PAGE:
I had a server running Windows 2003 that resided on a RAID5 array formed by Promise FastTrak SX4100, which I thought was hardware-based because of its dedicated processor and buffer memory and its ability to boot DOS and Windows. As it turns out, however, that controller is only hardware-assisted, with higher level logic carried out by x86 firmware running on host processor. Now that the aged motherboard (or processor?) has died, and I tried to migrate to a more modern UEFI-oriented hardware, the RAID controller cannot initialize even in legacy (BIOS) mode — it hangs when scanning disks, i. e. its firmware receives the control from UEFI/BIOS and prints welcoming messages on screen, but makes no progress in identifying connected SATA drives.
Therefore I thought I may have better luck running Windows inside a virtual machine with PCI card passed through to it, the more so that NT 5.2 is unlikely to be compatible with modern chipsets, while Qemu provides totally comfortable emulated environment in classic BIOS mode. The problem, however, is that SeaBIOS does not list the RAID controller as a bootable device, despite being able to communicate with it successfully.
- The controller firmware does receive control and is able to initialize the RAID array before the boot menu is displayed by SeaBIOS, however that menu lacks any mention of the array disk.
- The array configuration utility that can be invoked during POST process clearly shows that the array is healthy.
- When Windows installer is run and loaded with RAID drivers, it also clearly displays the disk contents, proving its availability.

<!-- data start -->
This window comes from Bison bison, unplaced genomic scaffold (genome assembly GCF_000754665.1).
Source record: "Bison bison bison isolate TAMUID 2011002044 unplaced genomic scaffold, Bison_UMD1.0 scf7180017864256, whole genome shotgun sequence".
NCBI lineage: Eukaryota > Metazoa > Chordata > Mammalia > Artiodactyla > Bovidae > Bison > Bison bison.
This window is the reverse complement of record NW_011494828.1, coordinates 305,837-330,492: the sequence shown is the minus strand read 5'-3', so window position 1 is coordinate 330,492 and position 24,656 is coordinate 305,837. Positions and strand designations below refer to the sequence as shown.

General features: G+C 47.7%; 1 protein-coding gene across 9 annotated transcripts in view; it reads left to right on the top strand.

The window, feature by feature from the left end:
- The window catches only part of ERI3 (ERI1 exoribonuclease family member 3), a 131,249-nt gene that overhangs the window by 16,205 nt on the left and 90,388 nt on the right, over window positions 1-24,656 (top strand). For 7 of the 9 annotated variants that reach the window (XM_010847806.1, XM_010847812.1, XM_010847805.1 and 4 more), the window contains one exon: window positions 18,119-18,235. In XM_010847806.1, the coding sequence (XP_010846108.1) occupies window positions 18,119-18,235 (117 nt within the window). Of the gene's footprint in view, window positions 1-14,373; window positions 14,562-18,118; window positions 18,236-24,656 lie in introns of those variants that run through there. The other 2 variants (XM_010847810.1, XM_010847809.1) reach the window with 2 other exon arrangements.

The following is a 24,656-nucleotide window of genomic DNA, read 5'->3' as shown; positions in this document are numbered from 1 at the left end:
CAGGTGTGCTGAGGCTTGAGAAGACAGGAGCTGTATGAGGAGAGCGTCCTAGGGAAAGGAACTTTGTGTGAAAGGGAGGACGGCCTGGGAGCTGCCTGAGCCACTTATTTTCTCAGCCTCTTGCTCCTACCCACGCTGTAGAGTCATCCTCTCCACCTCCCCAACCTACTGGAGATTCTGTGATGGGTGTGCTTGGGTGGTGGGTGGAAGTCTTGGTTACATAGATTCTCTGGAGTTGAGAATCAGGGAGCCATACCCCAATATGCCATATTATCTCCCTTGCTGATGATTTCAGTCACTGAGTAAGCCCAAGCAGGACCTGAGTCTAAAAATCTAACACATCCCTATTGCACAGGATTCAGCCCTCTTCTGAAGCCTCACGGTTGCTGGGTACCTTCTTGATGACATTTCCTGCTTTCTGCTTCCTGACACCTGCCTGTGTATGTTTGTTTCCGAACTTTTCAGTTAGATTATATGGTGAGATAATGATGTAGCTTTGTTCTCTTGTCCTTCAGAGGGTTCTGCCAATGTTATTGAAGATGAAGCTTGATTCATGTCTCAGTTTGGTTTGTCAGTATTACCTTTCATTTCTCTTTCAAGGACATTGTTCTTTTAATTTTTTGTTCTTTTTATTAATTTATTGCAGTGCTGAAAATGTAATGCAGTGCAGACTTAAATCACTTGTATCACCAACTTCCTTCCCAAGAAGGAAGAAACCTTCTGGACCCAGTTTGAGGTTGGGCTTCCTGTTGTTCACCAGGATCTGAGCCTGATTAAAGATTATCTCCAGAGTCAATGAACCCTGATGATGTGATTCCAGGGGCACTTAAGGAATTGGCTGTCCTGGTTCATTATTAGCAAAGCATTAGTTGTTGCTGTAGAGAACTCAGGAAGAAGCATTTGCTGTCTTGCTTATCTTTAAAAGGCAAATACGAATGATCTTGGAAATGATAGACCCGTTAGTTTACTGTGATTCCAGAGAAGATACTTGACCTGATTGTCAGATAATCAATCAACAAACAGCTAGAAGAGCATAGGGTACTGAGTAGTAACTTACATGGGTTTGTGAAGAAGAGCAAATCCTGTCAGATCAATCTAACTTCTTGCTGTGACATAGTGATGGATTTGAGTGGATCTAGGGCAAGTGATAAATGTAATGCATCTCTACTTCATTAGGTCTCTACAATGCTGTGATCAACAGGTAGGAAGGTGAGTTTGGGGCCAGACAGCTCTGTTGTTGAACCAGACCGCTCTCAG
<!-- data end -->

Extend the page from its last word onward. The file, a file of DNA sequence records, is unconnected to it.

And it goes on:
In other words, the array seems totally operational inside the VM environment, but for some season not recognized by SeaBIOS as a bootable device, although the later does support PCI devices for Boot ROM option, as is evident with iPXE network boot ROM built into SeaBIOS itself.
I also had an idea that GRUB may be of any help here, i. e. booting from SeaBIOS into GRUB (on a small separate disk) and then chain-loading to Windows. However I was not very successful at configuring it, since Linux environments do not see the array due to the lack of drivers and thus cannot assist with menu creation, yet GRUB itself is not too friendly nor verbose — I could not even understand whether it actually sees the array as a disk drive, or needs some drivers to be loaded beforehand, or any other prerequisites. Rescue kits like RescaTux or PartedMagic are not helpful either, since they are focused on repairing existing GRUB installations — not setting up new ones.
For reference, I experimented with Xen 4.7.2 using upstream Qemu 2.6.2 with SeaBIOS 1.9.1, on top of openSUSE 42.2 with Linux 4.4.62. Forums and mailing lists indicate that booting from PCI RAID was already possible in much older versions, for over a decade, so I assume that it is my particular setup to blame. But I cannot understand, is SeaBIOS indeed capable of booting from my RAID controller?
The ultimate goal is to get the server back by any means available, including by acquiring another compatible old hardware. But I just got curious with this specific technology, as virtual machines seemed more versatile and future-proof method of prolonging the life of legacy systems.